One of the less appealing things about the Chateaubriand Hotel is the corner it stands on. Every morning, starting way too early for holiday sleep-ins, hundreds of garbage trucks drive around it. It’s like living on Garbage Truck Alley.
Apart from putting up with this rather odd consequence of hotel positioning, the Chateaubriand Hotel is our preferred hotel when staying in St Malo. We do have to book early though because it’s very popular.
Every time we’ve visited St Malo we’ve tried to catch a ferry to Dinan. The trouble is the tides.
Because the ferry travels through the River Rance barrage, which only opens at certain times and tides, timing is crucial. The trip takes an hour and half each way and is supposed to be a beautiful journey, ending in a delightfully medieval town.
You can imagine our delight on discovering there were lots of ferries today, in both directions (you CAN get a bus back if necessary). It wasn’t until we were queuing for tickets that we realised that the ferries were actually going to the irritatingly similarly named Dinard – a ten minute journey across the bay. Sadly, the ferry to Dinan starts operating tomorrow.
Dinard is a lovely spot so, seeing as the rain seemed to have gone somewhere else, we decided to go there for lunch. Before checking out of the hotel (and meeting Bob at the ferry stop), Mirinda and I took a very long walk down St Malo beach, managing to catch the rain on the way back. At the far end we found a massive ‘Surf School’ where little kids were learning how to wind surf, sail a yacht and land surf. It looked exactly like the sort of holiday that Tom could only dream of.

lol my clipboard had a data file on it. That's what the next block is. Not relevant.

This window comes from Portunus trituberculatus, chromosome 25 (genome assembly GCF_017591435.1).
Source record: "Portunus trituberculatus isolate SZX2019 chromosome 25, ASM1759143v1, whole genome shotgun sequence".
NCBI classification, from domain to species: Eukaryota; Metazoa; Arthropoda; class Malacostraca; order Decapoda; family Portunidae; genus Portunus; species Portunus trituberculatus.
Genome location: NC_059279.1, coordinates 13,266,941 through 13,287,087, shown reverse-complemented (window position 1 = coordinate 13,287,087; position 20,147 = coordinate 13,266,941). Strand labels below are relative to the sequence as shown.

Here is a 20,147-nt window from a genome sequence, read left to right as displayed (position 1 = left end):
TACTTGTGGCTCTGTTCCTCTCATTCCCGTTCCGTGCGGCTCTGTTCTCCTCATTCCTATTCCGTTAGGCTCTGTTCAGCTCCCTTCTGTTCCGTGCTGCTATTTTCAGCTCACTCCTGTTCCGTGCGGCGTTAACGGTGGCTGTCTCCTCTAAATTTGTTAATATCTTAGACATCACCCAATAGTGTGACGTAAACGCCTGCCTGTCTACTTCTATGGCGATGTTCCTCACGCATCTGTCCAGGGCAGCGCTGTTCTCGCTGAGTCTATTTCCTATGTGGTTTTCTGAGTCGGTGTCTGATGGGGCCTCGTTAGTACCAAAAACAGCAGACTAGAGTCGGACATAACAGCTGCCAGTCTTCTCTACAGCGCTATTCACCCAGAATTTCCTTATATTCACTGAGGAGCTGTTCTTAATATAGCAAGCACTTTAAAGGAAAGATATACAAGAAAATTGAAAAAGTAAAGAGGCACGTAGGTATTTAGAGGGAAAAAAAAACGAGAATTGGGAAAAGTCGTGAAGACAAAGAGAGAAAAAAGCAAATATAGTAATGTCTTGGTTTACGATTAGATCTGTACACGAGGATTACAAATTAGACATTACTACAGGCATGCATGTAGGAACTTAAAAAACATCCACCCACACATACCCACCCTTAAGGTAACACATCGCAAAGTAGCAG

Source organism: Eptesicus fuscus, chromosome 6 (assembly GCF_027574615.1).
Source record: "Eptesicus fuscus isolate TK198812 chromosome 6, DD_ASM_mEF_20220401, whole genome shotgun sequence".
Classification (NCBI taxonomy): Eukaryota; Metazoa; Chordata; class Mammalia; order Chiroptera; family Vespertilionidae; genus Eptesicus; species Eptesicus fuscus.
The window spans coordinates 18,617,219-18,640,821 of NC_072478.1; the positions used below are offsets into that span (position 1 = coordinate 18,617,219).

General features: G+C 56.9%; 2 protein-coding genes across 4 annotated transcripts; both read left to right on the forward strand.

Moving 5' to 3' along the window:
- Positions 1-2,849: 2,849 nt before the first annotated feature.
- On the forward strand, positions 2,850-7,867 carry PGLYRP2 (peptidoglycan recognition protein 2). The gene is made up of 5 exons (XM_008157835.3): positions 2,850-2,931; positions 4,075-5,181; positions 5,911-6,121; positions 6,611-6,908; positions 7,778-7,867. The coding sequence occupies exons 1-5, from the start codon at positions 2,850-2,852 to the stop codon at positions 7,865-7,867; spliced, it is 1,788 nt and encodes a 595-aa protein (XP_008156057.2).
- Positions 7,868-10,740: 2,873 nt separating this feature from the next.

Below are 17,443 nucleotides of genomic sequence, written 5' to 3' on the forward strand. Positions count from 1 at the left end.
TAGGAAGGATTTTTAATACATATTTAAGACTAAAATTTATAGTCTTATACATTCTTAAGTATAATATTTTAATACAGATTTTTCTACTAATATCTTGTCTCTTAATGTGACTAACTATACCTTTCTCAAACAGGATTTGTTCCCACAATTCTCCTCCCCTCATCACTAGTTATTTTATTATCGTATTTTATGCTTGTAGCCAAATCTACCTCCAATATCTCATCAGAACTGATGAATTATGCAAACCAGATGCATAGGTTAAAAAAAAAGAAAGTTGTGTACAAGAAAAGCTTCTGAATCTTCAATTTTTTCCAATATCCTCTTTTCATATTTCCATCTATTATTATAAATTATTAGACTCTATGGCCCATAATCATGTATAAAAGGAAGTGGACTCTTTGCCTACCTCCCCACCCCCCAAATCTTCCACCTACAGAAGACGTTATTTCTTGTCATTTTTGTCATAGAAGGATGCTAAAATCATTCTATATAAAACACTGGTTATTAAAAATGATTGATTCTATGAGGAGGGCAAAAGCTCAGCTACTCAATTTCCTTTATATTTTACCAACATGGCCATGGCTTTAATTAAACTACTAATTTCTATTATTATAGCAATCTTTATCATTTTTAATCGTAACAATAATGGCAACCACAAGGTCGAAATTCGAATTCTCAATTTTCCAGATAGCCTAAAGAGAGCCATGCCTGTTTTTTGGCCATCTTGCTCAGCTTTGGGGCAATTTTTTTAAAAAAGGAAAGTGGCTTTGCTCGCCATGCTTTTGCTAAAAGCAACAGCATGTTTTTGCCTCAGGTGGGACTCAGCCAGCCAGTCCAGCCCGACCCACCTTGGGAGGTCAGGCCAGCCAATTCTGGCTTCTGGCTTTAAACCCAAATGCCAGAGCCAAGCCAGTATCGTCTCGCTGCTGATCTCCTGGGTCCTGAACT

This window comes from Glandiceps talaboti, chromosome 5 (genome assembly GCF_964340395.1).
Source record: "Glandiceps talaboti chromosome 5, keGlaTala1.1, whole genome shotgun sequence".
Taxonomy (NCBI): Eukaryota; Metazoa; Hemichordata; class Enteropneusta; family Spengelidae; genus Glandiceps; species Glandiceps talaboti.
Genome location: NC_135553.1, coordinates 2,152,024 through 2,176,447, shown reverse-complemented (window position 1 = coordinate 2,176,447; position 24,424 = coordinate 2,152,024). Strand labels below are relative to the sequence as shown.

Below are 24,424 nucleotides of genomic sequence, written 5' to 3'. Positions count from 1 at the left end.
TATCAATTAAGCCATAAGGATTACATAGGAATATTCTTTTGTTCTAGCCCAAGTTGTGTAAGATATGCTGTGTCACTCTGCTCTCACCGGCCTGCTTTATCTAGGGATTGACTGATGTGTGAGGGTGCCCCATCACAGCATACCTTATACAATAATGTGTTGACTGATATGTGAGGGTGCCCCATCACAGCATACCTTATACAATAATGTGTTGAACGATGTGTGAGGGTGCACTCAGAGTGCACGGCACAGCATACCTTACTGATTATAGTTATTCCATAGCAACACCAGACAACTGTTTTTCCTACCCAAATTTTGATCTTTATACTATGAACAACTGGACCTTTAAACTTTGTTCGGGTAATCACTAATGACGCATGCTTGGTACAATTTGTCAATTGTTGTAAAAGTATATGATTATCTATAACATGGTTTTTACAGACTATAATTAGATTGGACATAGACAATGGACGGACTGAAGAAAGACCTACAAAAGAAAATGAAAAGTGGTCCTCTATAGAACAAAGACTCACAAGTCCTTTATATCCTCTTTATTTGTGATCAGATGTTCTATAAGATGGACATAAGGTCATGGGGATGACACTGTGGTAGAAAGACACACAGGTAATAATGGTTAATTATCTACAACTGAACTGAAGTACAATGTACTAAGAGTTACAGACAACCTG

Anyway, our ferry trip to Dinard was very enjoyable even considering the multitude of cyclists who boarded after us and filled the back of the boat with their bikes.
At the other end, we set off, following the coastal path, enjoying the views of St Malo and the various forts and islands. There’s one particular island (Cézembre) which Mirinda insists is about 12 different islands. It’s like one of those jokes that just keeps giving.
We eventually made it to the big beach where Alfred Hitchcock is eternally being menaced by birds and French holiday makers hire out little blue and white striped tents. These are clearly the French equivalent of English beach huts and look very stylish. I assume they are taken down every night and re-pitched every morning. That can’t be a lot of fun.
We had a lovely lunch (Bob wanted to try the French version of fish and chips while we had our final galettes) before slowly wandering back to the ferry for the equally short trip back.
We couldn’t board the ferry home until 6pm so we sat in a cafe, reading and generally enjoying the French atmosphere before collecting our luggage and getting a cab to the terminal.
All in all, it was a lovely, lazy day. The perfect end to another delightful French holiday.
Actually, the only action all day was the Germany v Brazil World Cup semi-final screened live on the ferry for Bob and me. The final scoreline was an unbelievable 7-1 but Germany had it won after 30 minutes and five goals. They annihilated Brazil who played like a team of one legged herons. Extraordinary. On tonight’s showing, I can’t see any team beating Germany.